On the Table generated robust conversations on a wide range of topics that improved a majority of respondents understanding of issues, and most are likely to take specific action regarding a new idea or issue discussed.

As a staff member of the Jewish Council on Urban Affairs, I was excited to bring the On the Table Campaign to our members. We took this opportunity to bring together Jews and Muslims, to share our similarities, tackle our differences and discuss how we can work together to make our City a better place for all.

The respondent group is very civically engaged, participating at higher rates than regional peers on all community, electoral, and political activities measured in the survey.

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On the Table is an initiative that draws on collaborative efforts
and inspires new collaborations. 67% of respondents report participating
because they want to work with others in order to achieve change.

Two-Thirds Received Personal Invitations

The conversations tapped the existing social connections of individuals to bring them together.

Over Half Made New Connections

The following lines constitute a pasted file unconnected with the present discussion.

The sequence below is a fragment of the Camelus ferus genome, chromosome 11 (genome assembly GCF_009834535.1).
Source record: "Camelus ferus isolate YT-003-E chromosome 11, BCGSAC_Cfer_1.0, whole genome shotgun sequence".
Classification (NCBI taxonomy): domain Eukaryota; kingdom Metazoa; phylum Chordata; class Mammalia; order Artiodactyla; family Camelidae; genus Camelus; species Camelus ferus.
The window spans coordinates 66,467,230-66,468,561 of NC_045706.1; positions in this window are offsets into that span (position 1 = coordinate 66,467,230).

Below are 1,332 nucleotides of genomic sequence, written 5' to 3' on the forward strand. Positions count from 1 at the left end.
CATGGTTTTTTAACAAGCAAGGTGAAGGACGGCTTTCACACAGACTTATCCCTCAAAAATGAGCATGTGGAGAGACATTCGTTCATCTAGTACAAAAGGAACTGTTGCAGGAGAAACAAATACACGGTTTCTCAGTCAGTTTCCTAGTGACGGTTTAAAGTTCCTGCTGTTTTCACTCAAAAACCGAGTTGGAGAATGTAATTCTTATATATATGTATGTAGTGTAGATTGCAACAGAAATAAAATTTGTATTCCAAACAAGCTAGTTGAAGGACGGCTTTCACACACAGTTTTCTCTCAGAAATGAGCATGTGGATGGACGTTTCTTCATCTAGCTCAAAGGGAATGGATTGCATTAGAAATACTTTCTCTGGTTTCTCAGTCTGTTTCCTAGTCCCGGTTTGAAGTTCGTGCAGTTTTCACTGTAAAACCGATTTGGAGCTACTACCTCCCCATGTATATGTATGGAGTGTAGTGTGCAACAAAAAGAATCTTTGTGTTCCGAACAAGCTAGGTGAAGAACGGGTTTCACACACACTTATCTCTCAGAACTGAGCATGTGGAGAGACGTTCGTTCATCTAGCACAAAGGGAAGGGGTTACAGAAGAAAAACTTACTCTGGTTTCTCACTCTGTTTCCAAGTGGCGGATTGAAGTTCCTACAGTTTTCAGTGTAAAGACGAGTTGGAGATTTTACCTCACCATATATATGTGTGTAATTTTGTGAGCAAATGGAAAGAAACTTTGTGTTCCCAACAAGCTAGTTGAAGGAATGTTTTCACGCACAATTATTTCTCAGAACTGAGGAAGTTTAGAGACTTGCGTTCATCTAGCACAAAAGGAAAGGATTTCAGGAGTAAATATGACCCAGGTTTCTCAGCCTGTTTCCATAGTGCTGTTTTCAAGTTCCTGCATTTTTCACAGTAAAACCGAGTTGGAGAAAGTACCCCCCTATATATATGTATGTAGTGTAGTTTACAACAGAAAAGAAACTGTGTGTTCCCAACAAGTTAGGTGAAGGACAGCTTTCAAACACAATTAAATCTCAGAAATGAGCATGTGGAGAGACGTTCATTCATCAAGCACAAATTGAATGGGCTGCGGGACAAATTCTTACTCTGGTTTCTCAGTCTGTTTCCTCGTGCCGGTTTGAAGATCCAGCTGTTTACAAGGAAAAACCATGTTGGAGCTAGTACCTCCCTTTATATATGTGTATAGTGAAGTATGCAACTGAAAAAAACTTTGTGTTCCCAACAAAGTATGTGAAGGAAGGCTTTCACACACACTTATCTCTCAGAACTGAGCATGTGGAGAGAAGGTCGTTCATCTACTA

Conversations allowed people to make new connections and relationships based on a common interest or bond.

One-Third Made Plans For Working Together

On the Table created opportunities for individuals to explore how to work collaboratively to address issues that matter to them.

Respondents Are Likely To Take Action

84% believe they have "some" to a "great deal" of influence to bring about change and 9 in 10 respondents plan to take action based on their conversation.

Key differences were observed between how much respondents identified a social problem versus the frequency with which they mentioned that problem in their discussion and with which they contribute to that problem as a cause.

Results suggest there is specific opportunity for collaborative action within economic issues and poverty and the judicial system and public safety, given that these are major problems identified but appear disproportionately low as issues discussed in conversations and causes to which respondents contribute.

On the Table provided our guests with a safe, collegial space to candidly discuss the role of identity-based philanthropy in advancing safe, healthy, and resilient African American children, families, and communities. We're now in the process of examining how we might sustain this discussion and expand the pool of participants.